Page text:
Selenium and iodine are trace minerals present in salmon that are crucial for a healthy thyroid. The thyroid is a small gland that secretes hormones to regulate your body’s metabolic processes; without a steady supply of both trace minerals, the thyroid will be unable to function properly.

Individually, these are how both trace minerals support thyroid function:

Selenium: Boosts immunity against environmental pollutants
Iodine: Bolsters metabolism for cell growth¹⁰

This may result in an underactive thyroid¹¹ with fatigue, weight gain, depression and muscle aches as common symptoms.

Tips for cooking salmon

If you want to cook salmon, it must be heated to an internal temperature of  63°C to effectively reduce the presence of most food-borne bacteria. Marination can help to enhance its flavour during the cooking process as well!

Fun fact: Salmon is the star ingredient in many traditional dishes across cultures. Sashimi is a Japanese dish of thinly sliced raw salmon, tuna or even swordfish. On the other hand, Norwegians have gravlax — an appetiser consisting of cured salmon in salt, sugar, and dill¹²!

Serving recommendation: Half of your Healthy Plate is for veggies and fruits and a quarter for wholegrains. That leaves the last quarter. The remaining 25 per cent is for protein and calcium-rich foods¹³.

At least twice a week, choose salmon as your source of protein and healthy fats. A serving size is 100 to 250g of salmon, depending on your body size and nutritional needs! 150g of salmon is one serving as a general rule of thumb.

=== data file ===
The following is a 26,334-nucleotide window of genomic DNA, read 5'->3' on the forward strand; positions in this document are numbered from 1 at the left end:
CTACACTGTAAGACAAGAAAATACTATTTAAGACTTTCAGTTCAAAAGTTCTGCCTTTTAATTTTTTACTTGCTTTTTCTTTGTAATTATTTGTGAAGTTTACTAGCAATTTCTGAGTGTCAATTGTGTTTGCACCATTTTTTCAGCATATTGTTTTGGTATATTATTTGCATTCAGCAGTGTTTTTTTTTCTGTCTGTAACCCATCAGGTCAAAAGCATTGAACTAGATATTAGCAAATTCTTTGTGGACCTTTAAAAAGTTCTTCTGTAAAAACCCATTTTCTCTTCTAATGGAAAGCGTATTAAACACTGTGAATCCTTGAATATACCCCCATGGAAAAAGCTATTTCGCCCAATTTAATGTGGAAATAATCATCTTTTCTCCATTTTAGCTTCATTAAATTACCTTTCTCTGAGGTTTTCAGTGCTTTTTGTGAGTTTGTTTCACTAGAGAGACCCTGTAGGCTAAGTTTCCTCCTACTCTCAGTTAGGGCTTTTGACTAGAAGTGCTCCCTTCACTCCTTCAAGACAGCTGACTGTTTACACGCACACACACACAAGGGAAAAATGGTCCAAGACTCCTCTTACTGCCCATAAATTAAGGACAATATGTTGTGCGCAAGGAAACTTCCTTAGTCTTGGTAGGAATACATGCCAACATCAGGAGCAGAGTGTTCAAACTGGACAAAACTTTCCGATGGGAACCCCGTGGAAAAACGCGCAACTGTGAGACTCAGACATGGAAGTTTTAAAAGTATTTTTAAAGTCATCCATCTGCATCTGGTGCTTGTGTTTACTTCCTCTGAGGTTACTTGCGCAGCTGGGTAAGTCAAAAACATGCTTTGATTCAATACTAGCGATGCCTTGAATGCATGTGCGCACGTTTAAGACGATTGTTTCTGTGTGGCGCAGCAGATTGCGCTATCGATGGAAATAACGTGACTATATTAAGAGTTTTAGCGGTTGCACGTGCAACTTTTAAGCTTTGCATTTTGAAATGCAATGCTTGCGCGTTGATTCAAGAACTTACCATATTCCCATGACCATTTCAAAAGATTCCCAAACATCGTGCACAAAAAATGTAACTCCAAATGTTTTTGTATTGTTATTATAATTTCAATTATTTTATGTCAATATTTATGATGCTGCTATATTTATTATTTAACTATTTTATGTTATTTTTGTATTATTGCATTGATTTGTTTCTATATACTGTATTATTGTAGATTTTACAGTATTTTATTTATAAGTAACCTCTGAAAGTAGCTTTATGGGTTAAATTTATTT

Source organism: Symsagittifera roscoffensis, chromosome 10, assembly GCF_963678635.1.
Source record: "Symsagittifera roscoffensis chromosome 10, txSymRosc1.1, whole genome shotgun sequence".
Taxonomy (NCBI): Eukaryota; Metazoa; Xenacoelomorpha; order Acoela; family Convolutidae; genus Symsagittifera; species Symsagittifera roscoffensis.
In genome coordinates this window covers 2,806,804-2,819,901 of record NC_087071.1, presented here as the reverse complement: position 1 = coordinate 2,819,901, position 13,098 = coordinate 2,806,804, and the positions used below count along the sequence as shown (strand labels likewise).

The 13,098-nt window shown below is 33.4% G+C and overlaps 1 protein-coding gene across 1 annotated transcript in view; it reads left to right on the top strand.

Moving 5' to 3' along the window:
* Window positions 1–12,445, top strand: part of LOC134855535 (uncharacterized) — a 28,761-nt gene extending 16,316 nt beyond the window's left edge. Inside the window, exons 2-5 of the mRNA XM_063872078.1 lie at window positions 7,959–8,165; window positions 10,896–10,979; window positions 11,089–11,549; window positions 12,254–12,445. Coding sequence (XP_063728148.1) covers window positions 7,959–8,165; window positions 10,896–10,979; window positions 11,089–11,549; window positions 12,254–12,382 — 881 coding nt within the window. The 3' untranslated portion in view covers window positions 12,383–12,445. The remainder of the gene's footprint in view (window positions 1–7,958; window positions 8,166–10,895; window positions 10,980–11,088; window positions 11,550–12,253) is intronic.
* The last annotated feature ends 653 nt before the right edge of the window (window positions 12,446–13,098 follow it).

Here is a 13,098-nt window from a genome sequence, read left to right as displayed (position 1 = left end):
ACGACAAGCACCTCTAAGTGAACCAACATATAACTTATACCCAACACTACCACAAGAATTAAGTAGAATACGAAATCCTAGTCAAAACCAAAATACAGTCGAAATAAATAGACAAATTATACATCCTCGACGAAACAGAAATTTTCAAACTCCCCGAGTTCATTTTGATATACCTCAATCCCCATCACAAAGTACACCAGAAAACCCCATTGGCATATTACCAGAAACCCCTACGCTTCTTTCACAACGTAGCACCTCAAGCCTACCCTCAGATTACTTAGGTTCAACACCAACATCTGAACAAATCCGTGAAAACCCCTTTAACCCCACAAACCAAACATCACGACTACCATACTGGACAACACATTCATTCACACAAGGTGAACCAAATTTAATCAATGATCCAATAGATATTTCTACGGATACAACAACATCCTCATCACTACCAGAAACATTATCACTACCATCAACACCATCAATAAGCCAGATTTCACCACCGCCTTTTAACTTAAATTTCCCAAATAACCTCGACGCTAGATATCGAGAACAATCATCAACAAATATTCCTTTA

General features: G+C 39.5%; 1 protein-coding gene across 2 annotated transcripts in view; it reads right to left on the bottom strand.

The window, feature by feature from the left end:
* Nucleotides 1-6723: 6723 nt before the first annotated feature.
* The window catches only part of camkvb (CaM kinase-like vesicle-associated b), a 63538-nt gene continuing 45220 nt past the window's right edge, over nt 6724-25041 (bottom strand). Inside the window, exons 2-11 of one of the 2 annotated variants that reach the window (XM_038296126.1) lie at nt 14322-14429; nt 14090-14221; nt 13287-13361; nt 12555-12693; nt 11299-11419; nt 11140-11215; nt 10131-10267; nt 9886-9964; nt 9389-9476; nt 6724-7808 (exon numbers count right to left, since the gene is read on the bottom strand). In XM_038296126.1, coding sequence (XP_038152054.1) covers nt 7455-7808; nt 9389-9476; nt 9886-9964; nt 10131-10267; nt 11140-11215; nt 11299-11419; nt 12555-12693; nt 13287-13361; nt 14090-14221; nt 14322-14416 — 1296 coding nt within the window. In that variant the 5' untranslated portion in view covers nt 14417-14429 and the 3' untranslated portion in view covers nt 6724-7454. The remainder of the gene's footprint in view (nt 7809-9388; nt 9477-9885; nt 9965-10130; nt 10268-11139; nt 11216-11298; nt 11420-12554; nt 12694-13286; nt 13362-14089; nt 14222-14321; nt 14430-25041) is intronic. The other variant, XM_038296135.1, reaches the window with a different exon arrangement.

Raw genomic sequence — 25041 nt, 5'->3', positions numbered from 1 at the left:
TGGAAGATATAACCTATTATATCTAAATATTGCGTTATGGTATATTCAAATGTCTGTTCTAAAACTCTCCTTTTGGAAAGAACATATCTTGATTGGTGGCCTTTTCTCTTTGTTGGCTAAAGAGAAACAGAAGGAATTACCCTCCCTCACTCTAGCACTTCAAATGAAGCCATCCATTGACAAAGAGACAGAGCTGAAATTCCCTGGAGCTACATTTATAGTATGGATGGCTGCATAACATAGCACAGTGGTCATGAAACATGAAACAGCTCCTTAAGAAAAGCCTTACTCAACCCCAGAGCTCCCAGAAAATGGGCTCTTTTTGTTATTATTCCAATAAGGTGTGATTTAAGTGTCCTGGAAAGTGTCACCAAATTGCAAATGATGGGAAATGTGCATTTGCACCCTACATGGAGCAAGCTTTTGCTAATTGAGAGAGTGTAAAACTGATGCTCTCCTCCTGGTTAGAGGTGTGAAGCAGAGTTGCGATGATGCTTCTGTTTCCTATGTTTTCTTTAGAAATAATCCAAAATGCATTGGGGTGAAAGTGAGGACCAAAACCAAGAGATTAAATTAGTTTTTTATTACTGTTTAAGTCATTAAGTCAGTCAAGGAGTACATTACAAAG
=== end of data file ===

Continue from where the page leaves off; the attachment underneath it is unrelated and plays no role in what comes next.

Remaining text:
We hope that this article has convinced you to give salmon a try, if you haven’t already done so! Still not convinced? We’re currently running a Salmon Fair (15-21 April 2022) with attractively priced deals — you could even stand a chance to win $100 FairPrice Vouchers by participating in our online recipe contest! Click here to find out more.

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References:

¹ SafeBeat 2021, 12 health benefits of salmon for the heart, brain, and much more, viewed 24 February 2022
² The President and Fellows of Harvard College 2022, Omega-3 fatty acids: an essential contribution, viewed 24 February 2022
³ Watson, K 2017, Can you eat salmon skin?, Healthline, viewed 25 February 2022
(Medically reviewed by Butler, N, R.D., L.D)
⁴ Spritzler, F 2021, 11 impressive health benefits of salmon, Healthline, viewed 24 February 2022
Jackson-Gibson, A 2019,  12 collagen-rich foods to eat for healthy, radiant skin, Good Housekeeping, viewed 25 February 2022
⁵ Aimee Sutliff, Lauren O’Connor, Audrey Hendrick, Minghua Tang, Kevin Quinn, Katrina Doenges, Jamie Westcott, Sarah Borengasser, Richard Reisdorph, Daniel Frank, Dingbo Lin, Wayne Campbell, Nancy Krebs, Nichole Reisdorph, Astaxanthin levels are higher in fresh salmon compared to canned and pouch varieties, Current Developments in Nutrition, Volume 4, Issue Supplement_2, June 2020, Page 128, https://doi.org/10.1093/cdn/nzaa041_032
⁶ Ingenious Beauty 2019, Astaxanthin and salmon, Coltec Laboratories Ltd, viewed 26 February 2022
⁷ Healthline Editorial Team 2018, 7 potential benefits of astaxanthin, Healthline, viewed 26 February 2022
⁸ Girdwain, A 2019, 6 healthy reasons why salmon is a staple of practically every eating plan out there, Well and Good, viewed 1 March 2022
⁹ O’Neill, M 2021, 13 salmon benefits, according to nutritionists, Health, viewed 1 March 2022

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Did You Know?

Technically, finger foods such as canapé translate to “couch” in French. Its name was derived because some people thought that a piece of toast wrapped with a savoury food looked like a couch!